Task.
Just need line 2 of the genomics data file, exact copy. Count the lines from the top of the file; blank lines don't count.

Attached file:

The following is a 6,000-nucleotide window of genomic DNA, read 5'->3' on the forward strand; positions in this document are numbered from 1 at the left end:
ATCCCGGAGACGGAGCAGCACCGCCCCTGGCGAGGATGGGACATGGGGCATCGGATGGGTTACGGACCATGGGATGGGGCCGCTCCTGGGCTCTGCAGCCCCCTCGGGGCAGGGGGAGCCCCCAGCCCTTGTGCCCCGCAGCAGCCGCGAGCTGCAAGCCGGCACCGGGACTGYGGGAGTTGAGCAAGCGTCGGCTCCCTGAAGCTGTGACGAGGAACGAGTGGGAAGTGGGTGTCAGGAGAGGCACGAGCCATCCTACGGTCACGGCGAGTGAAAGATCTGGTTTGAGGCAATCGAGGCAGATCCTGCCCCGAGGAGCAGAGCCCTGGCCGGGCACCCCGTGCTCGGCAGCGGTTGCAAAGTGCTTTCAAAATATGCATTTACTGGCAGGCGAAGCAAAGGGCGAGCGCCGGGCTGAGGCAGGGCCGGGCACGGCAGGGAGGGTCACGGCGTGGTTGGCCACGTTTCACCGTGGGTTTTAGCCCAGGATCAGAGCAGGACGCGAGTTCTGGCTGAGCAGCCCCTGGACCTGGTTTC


ATCCCGGAGACGGAGCAGCACCGCCCCTGGCGAGGATGGGACATGGGGCATCGGATGGGTTACGGACCATGGGATGGGGCCGCTCCTGGGCTCTGCAGCCCCCTCGGGGCAGGGGGAGCCCCCAGCCCTTGTGCCCCGCAGCAGCCGCGAGCTGCAAGCCGGCACCGGGACTGYGGGAGTTGAGCAAGCGTCGGCTCCCTGAAGCTGTGACGAGGAACGAGTGGGAAGTGGGTGTCAGGAGAGGCACGAGCCATCCTACGGTCACGGCGAGTGAAAGATCTGGTTTGAGGCAATCGAGGCAGATCCTGCCCCGAGGAGCAGAGCCCTGGCCGGGCACCCCGTGCTCGGCAGCGGTTGCAAAGTGCTTTCAAAATATGCATTTACTGGCAGGCGAAGCAAAGGGCGAGCGCCGGGCTGAGGCAGGGCCGGGCACGGCAGGGAGGGTCACGGCGTGGTTGGCCACGTTTCACCGTGGGTTTTAGCCCAGGATCAGAGCAGGACGCGAGTTCTGGCTGAGCAGCCCCTGGACCTGGTTTC